Most drivers are just not ready for self-driving vehicles, says AAA
When it comes to autonomous vehicles, the majority of drivers don't feel safe, according to a new AAA survey. More than 80% surveyed said current technologies like automatic emergency braking and lane keeping assist do not work well enough to justify autonomous vehicles. Only 22% want further development on self-driving cars.
"People are willing to embrace new vehicle technology if it will make driving safer," said Robert Sinclair Jr., a spokesman for AAA Northeast.
But these systems do not work 100% of the time and in some cases they don't work at all, he added.
Self-driving vehicles are still years away from being available to consumers. In the meantime, there are many semi-autonomous cars on the road.
"Unfortunately, we have seen some major mishaps and fatalities as a result of crashes that occurred because drivers were too trusting in these technologies even though they were warned not to be," said Sinclair.
Only 14% said they would trust riding in a self-driving vehicle and 86% said they would be afraid to ride in an autonomous vehicle, according to the survey.
In October 2019, The Automobile Club of Southern California did independent testing of automatic braking with pedestrian detection systems. Sinclair said they found that 75% of the pedestrian fatalities happening at night were because of technologies not working at night at all. These technologies relied on radars and mostly cameras. It turned out there was not enough light at night for these systems to work.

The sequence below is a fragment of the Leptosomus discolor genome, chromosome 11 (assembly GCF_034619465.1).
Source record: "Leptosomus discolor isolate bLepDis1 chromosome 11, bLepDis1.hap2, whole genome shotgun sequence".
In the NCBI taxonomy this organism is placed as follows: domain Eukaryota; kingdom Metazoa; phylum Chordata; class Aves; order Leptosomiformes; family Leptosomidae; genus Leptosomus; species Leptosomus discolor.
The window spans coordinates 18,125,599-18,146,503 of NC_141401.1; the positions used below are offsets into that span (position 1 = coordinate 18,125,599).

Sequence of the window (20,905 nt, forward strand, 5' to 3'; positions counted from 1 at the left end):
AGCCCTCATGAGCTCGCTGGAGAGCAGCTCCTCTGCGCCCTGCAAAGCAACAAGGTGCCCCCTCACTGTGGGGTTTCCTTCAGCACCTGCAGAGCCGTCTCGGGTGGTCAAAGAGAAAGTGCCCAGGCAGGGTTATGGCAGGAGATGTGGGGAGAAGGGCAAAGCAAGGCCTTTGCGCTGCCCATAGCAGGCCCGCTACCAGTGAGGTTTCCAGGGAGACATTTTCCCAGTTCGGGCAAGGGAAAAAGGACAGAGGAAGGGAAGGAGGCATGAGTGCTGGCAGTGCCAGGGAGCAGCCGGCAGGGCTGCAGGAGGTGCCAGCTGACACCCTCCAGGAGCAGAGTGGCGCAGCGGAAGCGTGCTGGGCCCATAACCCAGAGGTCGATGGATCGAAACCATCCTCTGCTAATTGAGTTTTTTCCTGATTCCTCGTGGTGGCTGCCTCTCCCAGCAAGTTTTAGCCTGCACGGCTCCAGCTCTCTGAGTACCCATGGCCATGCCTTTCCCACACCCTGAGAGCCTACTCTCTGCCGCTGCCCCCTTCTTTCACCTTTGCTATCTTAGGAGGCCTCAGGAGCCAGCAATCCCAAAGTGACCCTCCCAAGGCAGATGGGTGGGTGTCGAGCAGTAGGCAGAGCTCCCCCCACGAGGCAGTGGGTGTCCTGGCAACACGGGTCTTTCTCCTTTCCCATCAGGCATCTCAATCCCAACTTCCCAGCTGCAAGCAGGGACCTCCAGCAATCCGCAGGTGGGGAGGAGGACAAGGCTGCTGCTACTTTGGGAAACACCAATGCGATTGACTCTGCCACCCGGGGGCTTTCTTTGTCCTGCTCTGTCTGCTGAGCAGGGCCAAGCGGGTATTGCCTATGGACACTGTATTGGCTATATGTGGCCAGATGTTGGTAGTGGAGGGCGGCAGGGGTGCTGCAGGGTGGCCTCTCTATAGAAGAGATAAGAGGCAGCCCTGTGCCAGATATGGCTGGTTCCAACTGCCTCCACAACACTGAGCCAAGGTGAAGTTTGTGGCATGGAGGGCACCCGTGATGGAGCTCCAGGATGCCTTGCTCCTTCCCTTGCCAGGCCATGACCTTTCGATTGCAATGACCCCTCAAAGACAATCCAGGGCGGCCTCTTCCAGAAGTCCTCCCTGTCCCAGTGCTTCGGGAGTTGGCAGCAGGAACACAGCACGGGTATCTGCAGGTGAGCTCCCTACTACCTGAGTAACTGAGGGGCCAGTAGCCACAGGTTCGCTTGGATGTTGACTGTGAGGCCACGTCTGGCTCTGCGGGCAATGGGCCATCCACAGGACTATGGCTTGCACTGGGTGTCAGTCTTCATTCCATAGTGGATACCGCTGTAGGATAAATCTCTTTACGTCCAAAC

The main takeaway from this survey is that these current technologies cannot be relied on 100%. Sinclair said drivers need to understand these technologies are merely backup systems. If the driver makes an error and the technology works to rectify it, great. But do not be that driver who thinks they should not be paying attention at all behind the wheel. They should not think, under any circumstances that these technologies are meant to save them.
About 58% of drivers actually want these new safety systems on their next vehicle but they need to work better. They recognize them for their life-saving potential in concept, said Sinclair. The problem is that they don't work often, as advertised.
Almost all vehicles now come equipped with at least one advanced drive assistance system such as automatic emergency braking, blind spot warning or lane-keeping assist.
Another reason why drivers may not like self-driving vehicles is because they don't want to give up control behind the wheel, especially senior citizens, said Sinclair. A driver could be drifting out of a lane in order to avoid a pothole but the self-driving vehicle will try to wrest control because it sees the driver is leaving his or her lane of travel.
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